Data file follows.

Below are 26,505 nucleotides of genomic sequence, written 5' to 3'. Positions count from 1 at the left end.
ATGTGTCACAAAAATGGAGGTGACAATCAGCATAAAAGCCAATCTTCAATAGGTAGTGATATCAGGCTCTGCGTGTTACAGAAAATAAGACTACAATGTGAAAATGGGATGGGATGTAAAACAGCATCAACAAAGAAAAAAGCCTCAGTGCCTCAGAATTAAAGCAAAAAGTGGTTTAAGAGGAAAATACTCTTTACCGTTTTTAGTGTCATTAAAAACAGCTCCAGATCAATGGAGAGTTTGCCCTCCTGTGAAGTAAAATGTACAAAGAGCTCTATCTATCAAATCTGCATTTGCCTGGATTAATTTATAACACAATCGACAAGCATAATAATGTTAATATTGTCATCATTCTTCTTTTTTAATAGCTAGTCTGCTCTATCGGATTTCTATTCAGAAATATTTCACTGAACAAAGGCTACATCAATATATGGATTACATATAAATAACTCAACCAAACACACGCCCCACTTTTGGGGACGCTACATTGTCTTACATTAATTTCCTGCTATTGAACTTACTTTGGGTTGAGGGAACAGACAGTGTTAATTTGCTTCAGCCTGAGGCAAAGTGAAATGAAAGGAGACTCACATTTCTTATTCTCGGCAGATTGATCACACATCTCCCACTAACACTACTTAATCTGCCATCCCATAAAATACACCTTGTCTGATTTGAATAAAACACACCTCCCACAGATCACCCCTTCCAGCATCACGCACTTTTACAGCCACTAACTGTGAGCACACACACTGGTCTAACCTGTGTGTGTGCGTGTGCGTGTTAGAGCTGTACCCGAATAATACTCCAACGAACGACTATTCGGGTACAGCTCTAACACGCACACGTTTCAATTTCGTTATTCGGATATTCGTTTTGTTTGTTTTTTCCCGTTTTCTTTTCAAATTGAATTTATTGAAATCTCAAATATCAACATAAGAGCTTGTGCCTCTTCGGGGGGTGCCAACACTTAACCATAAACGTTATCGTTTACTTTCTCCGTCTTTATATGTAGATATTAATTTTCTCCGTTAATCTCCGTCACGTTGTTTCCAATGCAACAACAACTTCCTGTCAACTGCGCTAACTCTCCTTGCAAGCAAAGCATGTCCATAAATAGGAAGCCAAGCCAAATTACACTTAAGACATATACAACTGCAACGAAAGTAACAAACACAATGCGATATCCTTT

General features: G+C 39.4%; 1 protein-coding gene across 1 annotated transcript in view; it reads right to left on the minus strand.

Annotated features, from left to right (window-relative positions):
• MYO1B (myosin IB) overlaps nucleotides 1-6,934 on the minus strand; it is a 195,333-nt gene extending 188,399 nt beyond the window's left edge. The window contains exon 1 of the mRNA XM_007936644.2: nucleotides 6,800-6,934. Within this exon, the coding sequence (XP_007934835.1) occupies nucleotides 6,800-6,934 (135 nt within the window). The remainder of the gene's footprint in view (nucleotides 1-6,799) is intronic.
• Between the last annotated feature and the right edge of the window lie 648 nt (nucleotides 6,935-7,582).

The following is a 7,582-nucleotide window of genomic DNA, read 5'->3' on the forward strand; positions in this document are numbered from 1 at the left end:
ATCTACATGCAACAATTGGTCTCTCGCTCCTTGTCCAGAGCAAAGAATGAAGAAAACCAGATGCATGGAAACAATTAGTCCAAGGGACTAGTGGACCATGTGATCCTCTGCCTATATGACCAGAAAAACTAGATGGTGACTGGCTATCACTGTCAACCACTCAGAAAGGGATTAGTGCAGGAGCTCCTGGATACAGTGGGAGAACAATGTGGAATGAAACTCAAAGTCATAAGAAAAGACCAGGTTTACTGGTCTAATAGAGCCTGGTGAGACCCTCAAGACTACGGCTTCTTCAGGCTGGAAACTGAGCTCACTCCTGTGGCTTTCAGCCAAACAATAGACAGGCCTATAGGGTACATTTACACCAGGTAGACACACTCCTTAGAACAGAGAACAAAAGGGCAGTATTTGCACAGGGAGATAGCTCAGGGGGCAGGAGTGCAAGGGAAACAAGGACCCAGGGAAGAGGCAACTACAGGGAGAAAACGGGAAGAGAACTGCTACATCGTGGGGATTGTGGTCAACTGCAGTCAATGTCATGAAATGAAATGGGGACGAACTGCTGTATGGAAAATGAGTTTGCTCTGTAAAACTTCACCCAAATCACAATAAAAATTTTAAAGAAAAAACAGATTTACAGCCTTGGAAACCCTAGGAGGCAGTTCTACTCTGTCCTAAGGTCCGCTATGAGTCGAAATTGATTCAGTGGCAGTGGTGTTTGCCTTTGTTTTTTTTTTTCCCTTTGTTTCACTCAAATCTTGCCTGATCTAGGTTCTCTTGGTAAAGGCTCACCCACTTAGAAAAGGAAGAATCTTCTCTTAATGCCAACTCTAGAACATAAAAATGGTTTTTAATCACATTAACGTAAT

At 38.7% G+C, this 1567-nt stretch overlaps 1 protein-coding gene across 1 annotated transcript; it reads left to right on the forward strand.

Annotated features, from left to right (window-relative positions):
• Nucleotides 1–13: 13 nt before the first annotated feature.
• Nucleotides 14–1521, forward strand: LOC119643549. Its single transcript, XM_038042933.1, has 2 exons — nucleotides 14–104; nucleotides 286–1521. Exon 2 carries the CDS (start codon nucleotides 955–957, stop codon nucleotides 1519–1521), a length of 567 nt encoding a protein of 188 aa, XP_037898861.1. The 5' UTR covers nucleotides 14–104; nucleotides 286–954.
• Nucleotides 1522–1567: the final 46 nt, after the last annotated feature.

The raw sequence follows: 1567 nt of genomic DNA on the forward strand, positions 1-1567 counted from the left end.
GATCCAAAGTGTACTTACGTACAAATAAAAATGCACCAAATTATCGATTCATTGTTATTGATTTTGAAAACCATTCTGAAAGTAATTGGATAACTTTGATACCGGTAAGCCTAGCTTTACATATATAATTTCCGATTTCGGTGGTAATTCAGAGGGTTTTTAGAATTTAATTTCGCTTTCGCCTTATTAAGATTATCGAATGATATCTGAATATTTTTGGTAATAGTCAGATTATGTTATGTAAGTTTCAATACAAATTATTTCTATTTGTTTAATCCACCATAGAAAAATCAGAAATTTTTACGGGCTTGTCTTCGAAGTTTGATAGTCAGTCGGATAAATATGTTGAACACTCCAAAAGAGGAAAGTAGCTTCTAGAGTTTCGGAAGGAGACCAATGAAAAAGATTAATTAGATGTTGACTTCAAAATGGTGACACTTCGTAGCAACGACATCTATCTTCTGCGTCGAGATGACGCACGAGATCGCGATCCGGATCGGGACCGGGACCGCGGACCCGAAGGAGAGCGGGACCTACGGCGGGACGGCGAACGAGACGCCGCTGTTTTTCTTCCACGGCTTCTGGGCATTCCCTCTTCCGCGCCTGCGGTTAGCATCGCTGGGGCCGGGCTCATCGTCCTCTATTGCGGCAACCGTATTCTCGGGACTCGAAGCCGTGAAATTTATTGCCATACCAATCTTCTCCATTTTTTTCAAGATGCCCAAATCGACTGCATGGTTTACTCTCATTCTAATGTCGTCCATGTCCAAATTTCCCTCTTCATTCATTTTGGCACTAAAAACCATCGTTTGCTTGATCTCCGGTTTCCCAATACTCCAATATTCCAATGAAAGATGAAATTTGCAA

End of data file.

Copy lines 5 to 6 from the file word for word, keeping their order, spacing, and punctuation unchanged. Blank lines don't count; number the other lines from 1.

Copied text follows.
• MYO1B (myosin IB) overlaps nucleotides 1-6,934 on the minus strand; it is a 195,333-nt gene extending 188,399 nt beyond the window's left edge. The window contains exon 1 of the mRNA XM_007936644.2: nucleotides 6,800-6,934. Within this exon, the coding sequence (XP_007934835.1) occupies nucleotides 6,800-6,934 (135 nt within the window). The remainder of the gene's footprint in view (nucleotides 1-6,799) is intronic.
• Between the last annotated feature and the right edge of the window lie 648 nt (nucleotides 6,935-7,582).